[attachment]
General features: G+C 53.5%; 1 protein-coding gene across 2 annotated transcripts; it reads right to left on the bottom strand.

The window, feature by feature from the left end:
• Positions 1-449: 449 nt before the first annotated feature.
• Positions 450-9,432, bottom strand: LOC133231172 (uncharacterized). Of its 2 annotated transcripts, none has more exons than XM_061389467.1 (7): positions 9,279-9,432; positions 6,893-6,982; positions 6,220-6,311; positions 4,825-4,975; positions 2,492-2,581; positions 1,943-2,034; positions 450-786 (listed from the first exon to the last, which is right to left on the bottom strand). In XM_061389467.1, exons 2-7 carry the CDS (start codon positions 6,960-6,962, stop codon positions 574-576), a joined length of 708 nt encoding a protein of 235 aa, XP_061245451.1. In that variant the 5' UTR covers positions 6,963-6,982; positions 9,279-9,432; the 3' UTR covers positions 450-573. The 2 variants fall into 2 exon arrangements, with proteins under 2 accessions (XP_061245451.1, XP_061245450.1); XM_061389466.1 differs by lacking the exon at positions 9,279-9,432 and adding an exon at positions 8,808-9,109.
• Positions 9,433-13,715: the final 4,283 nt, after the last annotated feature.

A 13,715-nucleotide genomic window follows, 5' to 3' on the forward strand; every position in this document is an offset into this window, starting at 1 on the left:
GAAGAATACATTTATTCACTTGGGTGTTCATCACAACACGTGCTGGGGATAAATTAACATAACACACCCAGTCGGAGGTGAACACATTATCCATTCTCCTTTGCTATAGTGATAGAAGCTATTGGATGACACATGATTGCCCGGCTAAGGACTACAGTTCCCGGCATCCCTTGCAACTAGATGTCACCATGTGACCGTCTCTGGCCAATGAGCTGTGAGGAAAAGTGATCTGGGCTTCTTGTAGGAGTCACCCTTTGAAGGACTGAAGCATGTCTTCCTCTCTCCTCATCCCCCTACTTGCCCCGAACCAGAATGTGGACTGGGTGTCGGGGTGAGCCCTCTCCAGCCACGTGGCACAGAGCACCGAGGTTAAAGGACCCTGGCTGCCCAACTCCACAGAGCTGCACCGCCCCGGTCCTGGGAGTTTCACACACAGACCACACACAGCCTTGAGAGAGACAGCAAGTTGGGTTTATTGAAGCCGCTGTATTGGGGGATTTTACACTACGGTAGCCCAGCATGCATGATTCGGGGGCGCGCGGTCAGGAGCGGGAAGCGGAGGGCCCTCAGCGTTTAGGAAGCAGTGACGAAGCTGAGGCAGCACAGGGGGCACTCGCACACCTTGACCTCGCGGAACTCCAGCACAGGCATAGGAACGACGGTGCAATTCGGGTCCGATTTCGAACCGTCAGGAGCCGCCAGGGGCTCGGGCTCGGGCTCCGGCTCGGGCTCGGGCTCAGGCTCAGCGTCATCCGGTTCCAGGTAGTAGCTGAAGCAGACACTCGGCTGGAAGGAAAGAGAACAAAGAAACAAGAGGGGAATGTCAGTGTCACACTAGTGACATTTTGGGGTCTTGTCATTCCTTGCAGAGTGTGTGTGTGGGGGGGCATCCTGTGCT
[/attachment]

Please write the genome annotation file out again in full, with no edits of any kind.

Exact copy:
General features: G+C 53.5%; 1 protein-coding gene across 2 annotated transcripts; it reads right to left on the bottom strand.

The window, feature by feature from the left end:
• Positions 1-449: 449 nt before the first annotated feature.
• Positions 450-9,432, bottom strand: LOC133231172 (uncharacterized). Of its 2 annotated transcripts, none has more exons than XM_061389467.1 (7): positions 9,279-9,432; positions 6,893-6,982; positions 6,220-6,311; positions 4,825-4,975; positions 2,492-2,581; positions 1,943-2,034; positions 450-786 (listed from the first exon to the last, which is right to left on the bottom strand). In XM_061389467.1, exons 2-7 carry the CDS (start codon positions 6,960-6,962, stop codon positions 574-576), a joined length of 708 nt encoding a protein of 235 aa, XP_061245451.1. In that variant the 5' UTR covers positions 6,963-6,982; positions 9,279-9,432; the 3' UTR covers positions 450-573. The 2 variants fall into 2 exon arrangements, with proteins under 2 accessions (XP_061245451.1, XP_061245450.1); XM_061389466.1 differs by lacking the exon at positions 9,279-9,432 and adding an exon at positions 8,808-9,109.
• Positions 9,433-13,715: the final 4,283 nt, after the last annotated feature.

A 13,715-nucleotide genomic window follows, 5' to 3' on the forward strand; every position in this document is an offset into this window, starting at 1 on the left:
GAAGAATACATTTATTCACTTGGGTGTTCATCACAACACGTGCTGGGGATAAATTAACATAACACACCCAGTCGGAGGTGAACACATTATCCATTCTCCTTTGCTATAGTGATAGAAGCTATTGGATGACACATGATTGCCCGGCTAAGGACTACAGTTCCCGGCATCCCTTGCAACTAGATGTCACCATGTGACCGTCTCTGGCCAATGAGCTGTGAGGAAAAGTGATCTGGGCTTCTTGTAGGAGTCACCCTTTGAAGGACTGAAGCATGTCTTCCTCTCTCCTCATCCCCCTACTTGCCCCGAACCAGAATGTGGACTGGGTGTCGGGGTGAGCCCTCTCCAGCCACGTGGCACAGAGCACCGAGGTTAAAGGACCCTGGCTGCCCAACTCCACAGAGCTGCACCGCCCCGGTCCTGGGAGTTTCACACACAGACCACACACAGCCTTGAGAGAGACAGCAAGTTGGGTTTATTGAAGCCGCTGTATTGGGGGATTTTACACTACGGTAGCCCAGCATGCATGATTCGGGGGCGCGCGGTCAGGAGCGGGAAGCGGAGGGCCCTCAGCGTTTAGGAAGCAGTGACGAAGCTGAGGCAGCACAGGGGGCACTCGCACACCTTGACCTCGCGGAACTCCAGCACAGGCATAGGAACGACGGTGCAATTCGGGTCCGATTTCGAACCGTCAGGAGCCGCCAGGGGCTCGGGCTCGGGCTCCGGCTCGGGCTCGGGCTCAGGCTCAGCGTCATCCGGTTCCAGGTAGTAGCTGAAGCAGACACTCGGCTGGAAGGAAAGAGAACAAAGAAACAAGAGGGGAATGTCAGTGTCACACTAGTGACATTTTGGGGTCTTGTCATTCCTTGCAGAGTGTGTGTGTGGGGGGGCATCCTGTGCT